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This new podcast studio wants to put modern L.A. stories in your ears

Southern California Public Radio’s new LAist audio boutique relies on TV talent to produce quintessentially Los Angeles narratives for the world.

This new podcast studio wants to put modern L.A. stories in your ears
[Photo: courtesy of Southern California Public Radio; Josh Rose/Unsplash]

Los Angeles has long been one of the great global cities, as fascinating for those who’ve never been there as it is for those inside the county line. Hollywood long looked in its own backyard for great stories, with such L.A.-centric hits as Boyz N the Hood, L.A. ConfidentialChinatown, and La La Land making an impact far beyond the southland.

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Now Southern California Public Radio, which operates KPCC, is launching a new podcast studio to tell more of those L.A. stories. LAist Studios—KPCC purchased the local news site LAist in February 2018—will create podcasts in three distinct categories: Stories inspired by what Los Angeles is talking about across cultural and socioeconomic lines, Southern California–inspired factual and fictional narrative programs, and stories anchored by the award-winning journalism upon which SCPR and its network of public-radio stations is built.

“The world has always had a fascination with L.A.,” says SCPR president and CEO Herb Scannell. “Sunglasses, palm trees, glamour, and glitz. There’s a diaspora of people with interest in L.A., which means we can connect with the world through the characters and people we populate our platforms with. The nature of L.A. today is exciting, and that’s what we want to bring out to the world.”

Scannell, a long-time cable TV vet who joined SCPR earlier this year, was previously a member of the New York Public Radio board for 18 years, serving as chairman from 2009 to 2013. He points to KPCC’s podcast The Big One from earlier this year as indicative of the types of stories LAist Studios will continue to pursue. A critically-acclaimed program, the nine-episode series looked into how L.A. would react to a San Andreas fault earthquake. “The Big One captured a big idea,” Scannell says. “There is a fascination with Los Angeles, whether in TV or movies, so I thought there should be a studio with a public radio remit that tells these stories.”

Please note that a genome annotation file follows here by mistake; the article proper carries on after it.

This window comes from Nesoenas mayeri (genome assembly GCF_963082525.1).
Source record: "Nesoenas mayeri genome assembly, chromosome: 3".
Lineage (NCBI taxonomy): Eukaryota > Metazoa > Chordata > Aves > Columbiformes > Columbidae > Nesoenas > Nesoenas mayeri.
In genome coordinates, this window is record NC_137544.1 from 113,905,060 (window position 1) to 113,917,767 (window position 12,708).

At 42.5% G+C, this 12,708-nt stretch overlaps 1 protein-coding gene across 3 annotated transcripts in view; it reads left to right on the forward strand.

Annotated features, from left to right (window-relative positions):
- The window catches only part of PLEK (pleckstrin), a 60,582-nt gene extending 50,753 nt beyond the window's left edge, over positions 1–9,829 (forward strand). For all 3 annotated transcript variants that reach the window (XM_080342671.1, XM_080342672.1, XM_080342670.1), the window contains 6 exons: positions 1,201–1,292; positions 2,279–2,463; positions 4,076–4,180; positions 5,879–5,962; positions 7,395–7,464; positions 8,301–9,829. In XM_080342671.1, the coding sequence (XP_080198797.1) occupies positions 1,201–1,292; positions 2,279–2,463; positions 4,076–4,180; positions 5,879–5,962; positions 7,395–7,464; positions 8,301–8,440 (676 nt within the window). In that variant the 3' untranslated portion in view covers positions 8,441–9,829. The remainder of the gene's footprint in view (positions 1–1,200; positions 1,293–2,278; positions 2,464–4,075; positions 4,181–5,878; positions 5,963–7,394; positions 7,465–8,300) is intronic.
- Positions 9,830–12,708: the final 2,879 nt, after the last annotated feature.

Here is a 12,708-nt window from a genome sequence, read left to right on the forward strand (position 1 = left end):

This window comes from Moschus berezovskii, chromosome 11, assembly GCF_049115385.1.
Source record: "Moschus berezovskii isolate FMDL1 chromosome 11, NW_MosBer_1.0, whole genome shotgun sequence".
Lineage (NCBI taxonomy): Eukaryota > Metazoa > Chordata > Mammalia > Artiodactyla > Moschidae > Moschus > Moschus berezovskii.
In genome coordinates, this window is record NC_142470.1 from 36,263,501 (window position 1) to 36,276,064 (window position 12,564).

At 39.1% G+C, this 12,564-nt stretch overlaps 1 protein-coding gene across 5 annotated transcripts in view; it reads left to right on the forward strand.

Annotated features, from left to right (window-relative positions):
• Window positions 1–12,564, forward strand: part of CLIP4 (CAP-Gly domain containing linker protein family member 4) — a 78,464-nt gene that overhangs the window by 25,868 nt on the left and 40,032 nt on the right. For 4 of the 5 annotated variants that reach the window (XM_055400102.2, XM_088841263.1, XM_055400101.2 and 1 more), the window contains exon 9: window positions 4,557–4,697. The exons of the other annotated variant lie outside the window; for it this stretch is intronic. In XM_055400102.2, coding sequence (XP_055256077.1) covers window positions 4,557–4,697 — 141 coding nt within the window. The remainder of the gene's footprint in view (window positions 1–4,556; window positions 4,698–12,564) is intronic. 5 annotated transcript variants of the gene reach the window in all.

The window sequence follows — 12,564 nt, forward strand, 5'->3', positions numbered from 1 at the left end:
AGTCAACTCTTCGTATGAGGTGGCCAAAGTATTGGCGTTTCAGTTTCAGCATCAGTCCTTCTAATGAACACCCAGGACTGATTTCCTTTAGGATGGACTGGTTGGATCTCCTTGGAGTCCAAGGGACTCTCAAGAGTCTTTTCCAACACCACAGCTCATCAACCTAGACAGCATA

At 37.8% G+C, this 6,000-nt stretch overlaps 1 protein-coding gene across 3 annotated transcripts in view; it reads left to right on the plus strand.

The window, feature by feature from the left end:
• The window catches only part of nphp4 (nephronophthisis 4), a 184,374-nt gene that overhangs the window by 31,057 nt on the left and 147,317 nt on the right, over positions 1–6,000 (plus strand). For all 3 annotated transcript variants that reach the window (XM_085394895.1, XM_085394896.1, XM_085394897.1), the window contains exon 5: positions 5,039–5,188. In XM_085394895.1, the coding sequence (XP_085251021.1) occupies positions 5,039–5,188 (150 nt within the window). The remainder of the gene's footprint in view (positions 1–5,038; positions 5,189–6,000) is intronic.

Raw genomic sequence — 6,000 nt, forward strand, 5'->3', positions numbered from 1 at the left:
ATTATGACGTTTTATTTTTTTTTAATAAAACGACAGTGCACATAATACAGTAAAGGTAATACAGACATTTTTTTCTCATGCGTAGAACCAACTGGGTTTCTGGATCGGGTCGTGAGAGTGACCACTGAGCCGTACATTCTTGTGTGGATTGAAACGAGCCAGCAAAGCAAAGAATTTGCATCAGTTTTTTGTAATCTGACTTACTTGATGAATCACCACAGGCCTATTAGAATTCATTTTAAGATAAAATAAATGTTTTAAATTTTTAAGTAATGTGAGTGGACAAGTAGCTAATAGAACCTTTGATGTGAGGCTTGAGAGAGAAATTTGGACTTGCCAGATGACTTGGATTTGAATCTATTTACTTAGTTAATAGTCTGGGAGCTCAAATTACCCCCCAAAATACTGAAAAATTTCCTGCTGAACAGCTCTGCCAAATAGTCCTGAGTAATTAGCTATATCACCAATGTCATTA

To help him do this, Scannell has brought on Angela Bromstad, former president of primetime entertainment for NBC and Universal Television Studios, as a senior adviser to LAist Studios. She’ll act as a key resource to the studio while overseeing the development of the initial slate of podcasts.

Scannell says the draw of podcasts for former cable execs like himself, Bromstad, and even Dawn Ostroff, Spotify’s current chief content officer, is that as a storytelling medium, it’s still in its infancy. “Creatively, it’s greenfield,” he says. “Whatever medium you’re in, you like to be inventing things.”

LAist Studios joins the likes of Spotify (which acquired the creative studios Gimlet Media and Parcast earlier this year), Wondery, and Luminary as just the latest in a growing line of branded podcast studios. “I do think that brands matter, especially in the emergence of a new thing,” he says. “That’s one reason we wanted to have a clear view of what we wanted to do. Ours is telling L.A. stories to the world. Having a clear point of view of what you do is important. As something is coming of age, the companies that have that, where consumers can understand it, is an important part of the value equation.”

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About the author

Jeff Beer is a staff editor at Fast Company, covering advertising, marketing, and brand creativity. He lives in Toronto.

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